Welcome to Panorama: The Journal of Intelligent Travel‘s long awaited LOST, our fifth issue, which we are dedicating to the great traveller, Anthony Bourdain, whose recent passing has affected us all. We offer this issue in celebration of his storytelling. The word lost originates from the Old English losian, meaning to perish. While this collection features many narratives of loss, it also illuminates the journey to being found. We hope Bourdain is finding his way home.
With each issue of Panorama, we strive to bring something new to the travel genre. This time, forty-seven writers have gifted their best work to shed light on the way they experience place, light, weather, shadow, birth, grief, streets, maps, stars, sex, love, and grace, all through the lens of travel. We’re delighted to introduce several new sections: VONATravels focuses exclusively on emerging voices of color; Psychogeography asks us to take a different kind of journey; and Books explores travel through the perspective of the world’s great travel writers. We’ve also chosen three literary ambassadors for the year to write letters from their respective cities of Hong Kong, Nairobi, and Panjim.
LOST has so many gorgeous works, it’s hard to know where to begin. Richard Ali comes of age with a voyage inspired by the lack of Nigerians and Nigerian places in the magazines of his boyhood in his commentary, Nigerians Travel: Travel Beyond National Geographic. Madhushree Ghosh considers the impact of Bourdain on the way we view difference, food, and travel in The Essence of Bourdain. Lola Akimade Akerstrom sets out to Greenland to follow in the footsteps of the great African explorer Tété-Michel Kpomassie, but ends up making her own trail in Going the Way of the Qivittoq.
Ernest White II goes deep in an interview with author Andrew Evans on travel writing, gender, identity, and why he likes taking the bus. Matthew Webb explores travelling through Post-Soviet landscapes with Russian photographer Max Sher. These, and many more travelogues, await you in the form of memoir, poetry, fiction, imagery, and cartography.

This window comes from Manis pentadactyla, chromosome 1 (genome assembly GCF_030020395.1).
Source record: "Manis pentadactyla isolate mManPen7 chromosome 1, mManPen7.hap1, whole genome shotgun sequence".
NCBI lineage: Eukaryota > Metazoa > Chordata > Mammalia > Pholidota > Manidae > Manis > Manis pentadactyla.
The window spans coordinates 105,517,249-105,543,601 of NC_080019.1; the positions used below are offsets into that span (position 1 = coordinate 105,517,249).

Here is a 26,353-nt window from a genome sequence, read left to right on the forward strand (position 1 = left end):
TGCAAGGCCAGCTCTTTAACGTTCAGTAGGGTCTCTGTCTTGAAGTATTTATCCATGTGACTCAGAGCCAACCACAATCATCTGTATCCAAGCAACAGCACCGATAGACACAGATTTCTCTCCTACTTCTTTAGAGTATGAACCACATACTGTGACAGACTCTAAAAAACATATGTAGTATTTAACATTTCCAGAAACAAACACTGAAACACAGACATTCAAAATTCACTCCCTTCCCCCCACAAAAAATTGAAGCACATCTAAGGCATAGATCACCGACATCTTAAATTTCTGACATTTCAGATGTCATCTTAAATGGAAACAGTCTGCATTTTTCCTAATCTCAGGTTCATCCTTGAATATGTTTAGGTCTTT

We give you LOST: one world, not one narrative.
‘We loved his essence, the heady high he gave us by being original, by being truthful, by being vulnerable. He morphed into a travel writer with food as his vehicle. It was only natural for an essayist who was honest about his past as a hardcore drug user in the eighties, his failures in his twenties, his smoking addiction, his need to be on the edge of self-destruction, and his love for all things unknown. That was exciting to him. So it was exciting to us.’
National Geographic travel writer and explorer Andrew Evans on his book The Black Penguin, why he travels, gender and identity, the need for multiple narratives, and taking the bus all the way to Antarctica.
‘When you think about travel, the way most people do it now is to try and control the experience, and I like the opposite. That was the whole point of this, to throw myself into whatever and be open to whatever. And sometimes that’s painful. Sometimes that means sleeping in a ditch overnight, or sitting next to a crazy felon, or whatever. But when you’re open to that, for me, that’s when the magic happens. That what this story is about.’
Orhan Pamuk’s The White Castle is his fictional travelogue masterpiece, starring a young Italian scholar who ends up in Istanbul, first as a prisoner of the Ottoman Empire, then as a slave, his fate coming to a surprising conclusion.
‘A tale of confused identity, self-reflection, and a world caught between two versions of itself. More than that, it’s a meditation on modern Turkish culture and its complex relation to the West, a cultural and psychological deliberation written in a way that evaded the censors of the day.’
A book to inspire your own imaginary journey.
‘The tail end of April found me in Greenland because of a book by the first African ever to set foot on the world’s largest island in the sixties. Years before, I’d poured through Togo-born Tété-Michel Kpomassie’s book, An African in Greenland. Fascinated by his journey, I vowed to follow some of his footsteps and see those very icebergs that had captivated him over 50 years ago. I had automatically assumed we shared the same lure of the unfamiliar, but as the squall wailed and groaned outside, reminding me who was boss, I realized what drew both Teté and I to Greenland weren’t one and the same.’
Inspired by the story of pirate Anne Bonny, a young mother sets out to learn to sail with her young son, choosing a life of adventure for them both. ‘I wondered why I hadn’t heard stories like hers about single moms, ones that show our heroic strain. Somewhere deep in side a glimmer of possibility stirred where before I’d only felt despair. I imagined the adventures Tobin and I could experience, and for the first time in a long while, I allowed myself to daydream about creating a bold, watery life for Tobin and me. A month later, I enrolled in sailing classes in Anne’s hometown of Charleston, South Carolina.’